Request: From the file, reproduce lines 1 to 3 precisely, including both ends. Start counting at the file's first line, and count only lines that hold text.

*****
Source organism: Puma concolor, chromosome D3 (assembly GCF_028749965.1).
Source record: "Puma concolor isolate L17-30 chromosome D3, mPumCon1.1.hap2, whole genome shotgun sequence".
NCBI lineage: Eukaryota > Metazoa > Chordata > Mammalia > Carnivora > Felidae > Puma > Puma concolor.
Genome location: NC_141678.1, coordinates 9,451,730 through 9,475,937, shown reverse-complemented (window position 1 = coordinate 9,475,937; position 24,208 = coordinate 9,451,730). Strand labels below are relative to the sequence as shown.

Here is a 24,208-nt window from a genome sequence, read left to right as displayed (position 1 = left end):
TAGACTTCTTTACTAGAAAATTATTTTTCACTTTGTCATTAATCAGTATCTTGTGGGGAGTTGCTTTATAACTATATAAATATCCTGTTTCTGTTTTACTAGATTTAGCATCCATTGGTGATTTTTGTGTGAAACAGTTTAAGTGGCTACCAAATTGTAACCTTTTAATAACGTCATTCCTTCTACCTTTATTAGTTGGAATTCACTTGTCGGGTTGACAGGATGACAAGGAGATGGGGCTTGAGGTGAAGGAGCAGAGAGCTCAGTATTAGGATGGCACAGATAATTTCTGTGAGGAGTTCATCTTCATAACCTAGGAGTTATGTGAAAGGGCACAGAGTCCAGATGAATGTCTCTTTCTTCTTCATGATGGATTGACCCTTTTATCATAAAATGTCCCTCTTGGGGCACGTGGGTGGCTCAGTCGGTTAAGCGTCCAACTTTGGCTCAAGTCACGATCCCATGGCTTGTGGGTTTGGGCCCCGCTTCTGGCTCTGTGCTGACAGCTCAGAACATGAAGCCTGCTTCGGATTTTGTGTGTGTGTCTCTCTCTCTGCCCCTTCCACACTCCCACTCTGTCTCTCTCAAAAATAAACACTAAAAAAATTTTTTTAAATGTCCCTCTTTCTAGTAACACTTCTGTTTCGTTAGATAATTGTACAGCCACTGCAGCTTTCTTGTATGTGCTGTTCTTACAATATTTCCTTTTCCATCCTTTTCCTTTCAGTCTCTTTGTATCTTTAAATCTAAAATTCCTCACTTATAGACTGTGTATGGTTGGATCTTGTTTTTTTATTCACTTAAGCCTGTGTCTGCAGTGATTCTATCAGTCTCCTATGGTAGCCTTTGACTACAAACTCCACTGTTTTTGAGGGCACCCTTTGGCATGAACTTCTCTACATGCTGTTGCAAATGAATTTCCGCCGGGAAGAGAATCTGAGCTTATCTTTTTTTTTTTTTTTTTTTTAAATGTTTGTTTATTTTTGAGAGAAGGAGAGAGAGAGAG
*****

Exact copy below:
Source organism: Puma concolor, chromosome D3 (assembly GCF_028749965.1).
Source record: "Puma concolor isolate L17-30 chromosome D3, mPumCon1.1.hap2, whole genome shotgun sequence".
NCBI lineage: Eukaryota > Metazoa > Chordata > Mammalia > Carnivora > Felidae > Puma > Puma concolor.